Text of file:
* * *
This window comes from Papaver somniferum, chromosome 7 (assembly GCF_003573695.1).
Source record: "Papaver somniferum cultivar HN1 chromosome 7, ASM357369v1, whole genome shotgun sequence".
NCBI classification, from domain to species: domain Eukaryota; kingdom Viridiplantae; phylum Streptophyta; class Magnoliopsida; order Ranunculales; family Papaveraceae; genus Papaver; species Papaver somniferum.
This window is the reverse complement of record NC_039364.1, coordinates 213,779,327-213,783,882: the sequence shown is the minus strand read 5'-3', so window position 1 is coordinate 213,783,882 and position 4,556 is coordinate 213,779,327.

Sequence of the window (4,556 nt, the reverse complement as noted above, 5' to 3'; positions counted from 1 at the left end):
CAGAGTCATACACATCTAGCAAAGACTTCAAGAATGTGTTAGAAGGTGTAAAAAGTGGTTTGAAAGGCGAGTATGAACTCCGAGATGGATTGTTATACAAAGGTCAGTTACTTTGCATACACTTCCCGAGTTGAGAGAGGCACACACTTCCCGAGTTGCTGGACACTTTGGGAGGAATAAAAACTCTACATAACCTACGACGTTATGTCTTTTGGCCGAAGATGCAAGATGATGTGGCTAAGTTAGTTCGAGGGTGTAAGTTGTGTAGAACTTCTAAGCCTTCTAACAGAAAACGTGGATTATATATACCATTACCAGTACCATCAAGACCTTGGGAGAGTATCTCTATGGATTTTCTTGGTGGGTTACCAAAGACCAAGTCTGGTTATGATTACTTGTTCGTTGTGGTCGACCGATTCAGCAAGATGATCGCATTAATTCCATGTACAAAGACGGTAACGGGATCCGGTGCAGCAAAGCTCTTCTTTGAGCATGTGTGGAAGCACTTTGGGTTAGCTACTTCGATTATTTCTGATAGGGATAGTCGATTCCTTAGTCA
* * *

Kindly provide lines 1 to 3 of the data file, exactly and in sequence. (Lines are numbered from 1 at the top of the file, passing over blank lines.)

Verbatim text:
This window comes from Papaver somniferum, chromosome 7 (assembly GCF_003573695.1).
Source record: "Papaver somniferum cultivar HN1 chromosome 7, ASM357369v1, whole genome shotgun sequence".
NCBI classification, from domain to species: domain Eukaryota; kingdom Viridiplantae; phylum Streptophyta; class Magnoliopsida; order Ranunculales; family Papaveraceae; genus Papaver; species Papaver somniferum.